Environmental groups are taking legal action against the Port of Seattle on environmental grounds to prevent it being used by Shell’s Arctic drilling fleet.
Shell’s intends to resume drilling in the Arctic off the Alaskan coast this summer – but its fleet needs to be parked somewhere outside of narrow window in high summer when drilling in the Arctic is possible.
Shell has not yet completed the drilling of an exploratory well in the Arctic, and has been beset by delays, including the disastrous grounding of one of its drilling rigs in 2012 and a legal challenge to the original environmental impact statement that made drilling impossible in 2014. This new legal case could potentially further delay Shell drilling in the Alaskan Arctic. Shell is also waiting for permits to allow drilling in 2015.
Earthjustice and Sierra Club, along with local environmental groups, are suing the Port of Seattle, and the lawsuit also mentions the port’s commissioners and Foss Maritime Co, whose client is Shell.
They allege that the port needed to do an environmental review before signing the lease because it is substantially different to the terminal’s previous use. This could be a contravention of state environmental laws – the State Environmental Policy Act and Shoreline Management Act.
The complaint also argues sheltering Shell’s drilling equipment at the port has environmental risks, such as polluting the area’s water.
Furthermore, it claims port officials made the deal without public disclosure. The port had a ‘verbal nondisclosure’ agreement during the months of negotiations with Shell, according to reports, while there was only a five-day public consultation period.
The lease, announced a couple of weeks ago, covers a 50-acre site (see Terminal 5 above) near downtown Seattle, and costs $13.17 million over two years.
“The Port of Seattle believes it has complied with all necessary environmental requirements,” Port of Seattle spokesman Peter McGraw said in a statement. The Port of Seattle’s tagline is “Where a sustainable world is headed.”
Foss’s spokesperson Paul Queary told the Puget Sound Business Journal that activity at the terminal would actually fall under the deal, and no ships would be dismantled on site.
Delays, delays – and maybe more delays
Shell’s Arctic drilling was suspended in early 2013 following the grounding of the Kulluk oil drilling rig (shown below).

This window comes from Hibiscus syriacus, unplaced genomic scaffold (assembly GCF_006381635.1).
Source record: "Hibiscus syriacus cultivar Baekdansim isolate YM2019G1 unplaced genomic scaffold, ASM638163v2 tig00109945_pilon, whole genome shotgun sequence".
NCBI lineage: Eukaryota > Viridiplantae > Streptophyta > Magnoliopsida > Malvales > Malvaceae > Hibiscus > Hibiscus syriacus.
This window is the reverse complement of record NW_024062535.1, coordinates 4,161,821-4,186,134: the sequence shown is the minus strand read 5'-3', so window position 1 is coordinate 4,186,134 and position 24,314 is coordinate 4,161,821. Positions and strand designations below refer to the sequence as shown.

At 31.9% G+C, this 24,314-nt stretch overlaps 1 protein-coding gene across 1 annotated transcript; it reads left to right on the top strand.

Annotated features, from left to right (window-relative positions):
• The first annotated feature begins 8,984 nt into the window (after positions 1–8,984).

Apart from that, Shell has had several set backs and legal issues that have postponed its Arctic exploration.
It is as yet unknown how much of a delay could occur to Shell’s exploration of the Chukchi Sea as a result of the Port of Seattle lawsuit, and whether this will encroach on Shell’s narrow window for Arctic exploration, which roughly extends from July to September/October.
The Arctic is estimated to hold 13% of the world’s undiscovered oil and 30% of undiscovered gas. In order to exploit this Shell has spent around $6bn since 2005.
However, Shell hasn’t successfully managed to complete an exploration well in the Arctic off the coast of Alaska’s Chukchi and Beaufort seas.
Safety and environmental risks
Following pressure from its shareholders, Shell has agreed to test whether its business model is compatible with limiting global warming to 2C, the internationally-accepted target above which scientists say catastrophic consequences could occur.
But a paper published in Nature early this year completely ruled out drilling for oil and gas in the Arctic if we are to stay within 2 degrees.
A recent US government update to an environmental analysis on drilling in the Chukchi Sea (shown above) upgraded its assessment of the risk of oil spills in the sea - to at least a 75% chance of at least one large spill releasing over 1,000 barrels of oil in the sensitive marine and coastal environment over 77-years.
Late last year Noble Corp – one of Shell’s contractors – paid $12.2 million to settle felony charges brought by the US government related to environmental and safety violations on vessels in the Arctic while working for Shell in 2012.